Austin feels like Chicago
March 16, 2001
By Jim DeRogatis, Pop Music Critic
AUSTIN, Texas--Walking the streets of the Texas capital during the South by Southwest
Music & Media Conference can be a disconcerting experience for Chicagoans, because
it's almost as if they never left home.
Now in its 15th year, SXSW is the music industry's largest annual gathering. Some 6,000
musicians, journalists and industry professionals are registered to attend the three days
of panel discussions, and more than 1,000 bands from around the world are performing at
the four nights of showcase gigs. But every other face seems to be from the Windy City.
Austin and Chicago share a unique sister-city relationship: Both are the homes of
diverse independent music scenes that proudly operate as alternatives to business as usual
in the company towns of New York, Los Angeles and Nashville. SXSW has become an annual
opportunity to celebrate this fact--and to decry an industry increasingly obsessed with
marketing, mega-sales and chart positions at the expense of great music.
The conference kicked off Thursday morning with a reminder of what's really important
as the New York trio the Holmes Brothers delivered a soulful mix of blues grit and
breathtakingly beautiful gospel harmonies. Only at SXSW could you see a crowd of jaded,
pierced, tattooed and hungover music-biz pros transported by a transcendent version of
(The Holmes Brothers recently released "Speaking in Tongues" on Chicago's
independent Alligator Records; the group will perform March 31 at Fitzgerald's in Berwyn.)
Continuing a trend of keynote speeches delivered by venerated rock elders, legendary
Kinks bandleader Ray Davies followed the Holmes Brothers with a rambling but entertaining
survey of everything that's wrong with the music biz. This, of course, was nothing new,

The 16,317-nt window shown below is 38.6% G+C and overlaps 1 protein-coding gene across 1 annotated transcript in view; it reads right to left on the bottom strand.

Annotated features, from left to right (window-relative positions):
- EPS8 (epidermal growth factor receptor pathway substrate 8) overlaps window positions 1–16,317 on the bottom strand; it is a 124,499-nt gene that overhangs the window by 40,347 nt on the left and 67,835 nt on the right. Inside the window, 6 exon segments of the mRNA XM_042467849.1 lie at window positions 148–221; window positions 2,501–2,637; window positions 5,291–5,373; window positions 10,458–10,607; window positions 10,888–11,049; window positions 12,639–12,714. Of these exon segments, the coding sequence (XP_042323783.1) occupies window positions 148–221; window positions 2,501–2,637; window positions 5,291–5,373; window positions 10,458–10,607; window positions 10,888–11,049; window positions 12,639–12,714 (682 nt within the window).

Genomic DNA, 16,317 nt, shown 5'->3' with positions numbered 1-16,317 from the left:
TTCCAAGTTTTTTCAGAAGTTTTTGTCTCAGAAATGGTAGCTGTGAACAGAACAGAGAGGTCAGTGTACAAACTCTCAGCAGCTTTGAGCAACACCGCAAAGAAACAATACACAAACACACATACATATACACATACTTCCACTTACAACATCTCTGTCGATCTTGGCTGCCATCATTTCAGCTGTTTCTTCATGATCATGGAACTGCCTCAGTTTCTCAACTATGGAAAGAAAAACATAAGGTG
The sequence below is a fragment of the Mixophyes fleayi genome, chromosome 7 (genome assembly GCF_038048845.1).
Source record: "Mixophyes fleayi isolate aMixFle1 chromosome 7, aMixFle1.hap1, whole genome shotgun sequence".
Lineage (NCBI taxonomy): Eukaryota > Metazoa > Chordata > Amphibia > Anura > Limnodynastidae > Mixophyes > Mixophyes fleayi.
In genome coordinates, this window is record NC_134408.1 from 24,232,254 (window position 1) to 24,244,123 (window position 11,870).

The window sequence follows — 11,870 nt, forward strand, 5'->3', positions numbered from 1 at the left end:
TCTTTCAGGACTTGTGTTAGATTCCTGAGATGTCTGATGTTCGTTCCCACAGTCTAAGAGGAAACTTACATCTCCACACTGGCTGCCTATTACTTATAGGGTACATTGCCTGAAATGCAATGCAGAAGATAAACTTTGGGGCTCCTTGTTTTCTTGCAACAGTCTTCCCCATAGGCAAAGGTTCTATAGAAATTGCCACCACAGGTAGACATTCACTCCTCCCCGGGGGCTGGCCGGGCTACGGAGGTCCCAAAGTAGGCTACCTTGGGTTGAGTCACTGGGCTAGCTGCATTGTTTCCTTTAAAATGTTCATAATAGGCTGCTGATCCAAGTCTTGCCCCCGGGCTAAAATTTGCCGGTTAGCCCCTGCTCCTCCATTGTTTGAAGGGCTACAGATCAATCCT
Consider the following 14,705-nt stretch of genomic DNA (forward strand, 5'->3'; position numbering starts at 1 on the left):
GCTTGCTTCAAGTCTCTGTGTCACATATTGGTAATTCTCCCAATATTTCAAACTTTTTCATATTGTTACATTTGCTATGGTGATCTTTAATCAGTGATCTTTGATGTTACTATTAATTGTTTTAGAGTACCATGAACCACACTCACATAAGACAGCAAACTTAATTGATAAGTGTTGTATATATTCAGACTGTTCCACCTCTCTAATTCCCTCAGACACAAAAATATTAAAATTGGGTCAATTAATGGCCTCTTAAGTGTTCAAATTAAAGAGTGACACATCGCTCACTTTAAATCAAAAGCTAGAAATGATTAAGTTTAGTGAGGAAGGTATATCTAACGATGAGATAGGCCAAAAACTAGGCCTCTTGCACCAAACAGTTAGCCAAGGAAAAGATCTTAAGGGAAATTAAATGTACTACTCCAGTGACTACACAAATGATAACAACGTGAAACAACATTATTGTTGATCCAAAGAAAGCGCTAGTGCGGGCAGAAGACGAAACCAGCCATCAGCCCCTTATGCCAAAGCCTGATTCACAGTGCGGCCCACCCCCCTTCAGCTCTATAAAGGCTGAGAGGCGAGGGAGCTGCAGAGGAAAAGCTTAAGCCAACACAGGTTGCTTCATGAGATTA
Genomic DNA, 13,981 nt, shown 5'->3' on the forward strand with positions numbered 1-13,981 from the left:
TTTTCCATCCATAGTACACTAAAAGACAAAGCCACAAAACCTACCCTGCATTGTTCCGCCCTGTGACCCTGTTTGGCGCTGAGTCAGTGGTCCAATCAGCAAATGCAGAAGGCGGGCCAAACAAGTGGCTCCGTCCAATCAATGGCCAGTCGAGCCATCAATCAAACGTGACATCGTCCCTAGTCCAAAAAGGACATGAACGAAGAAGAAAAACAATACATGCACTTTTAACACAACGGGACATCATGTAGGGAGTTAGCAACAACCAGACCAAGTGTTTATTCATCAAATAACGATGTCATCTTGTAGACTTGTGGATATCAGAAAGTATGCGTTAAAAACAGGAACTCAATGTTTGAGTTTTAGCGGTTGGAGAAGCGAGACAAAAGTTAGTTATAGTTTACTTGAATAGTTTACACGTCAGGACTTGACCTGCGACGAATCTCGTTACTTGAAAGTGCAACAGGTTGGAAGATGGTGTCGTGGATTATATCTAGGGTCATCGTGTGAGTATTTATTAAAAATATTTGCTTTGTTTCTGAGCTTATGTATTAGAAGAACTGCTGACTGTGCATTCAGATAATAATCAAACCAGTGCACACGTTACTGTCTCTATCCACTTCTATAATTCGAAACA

but such grumbling always carries more weight when it comes from someone like Johnny Cash,
Roger McGuinn or Davies.
"Music as most of us know is under assault from all sorts of change," Davies
said. He went on to compare the current cultural climate--with music placing a distant
second to cheap entertainment like trash TV--as similar to the gray period of the early
'60s, when the Kinks started out.
"But I think if we all wise up, the musicians and the corporations, and we all get
together, then we'll all win out," Davies said.
As he punctuated his speech with bits of Kinks' tunes such as "Come Dancing"
and "Low Budget," the songwriter's famous dry wit also was in ample evidence.
"Beware of the record exec who doesn't know how to tap his feet," he warned.
Davies isn't the only established musician whose appearance at SXSW is highly
anticipated: Soul pioneer Ike Turner also is attempting to launch a comeback here, as is
the pompous '80s metal band the Cult. But in most cases the spotlight remains on
up-and-coming or defiantly independent artists.
They will perform at nearly 50 venues near the governor's mansion, which until recently
was the home to the new president of the United States.
Jim DeRogatis' full report on South by Southwest XV will appear in Monday's Showcase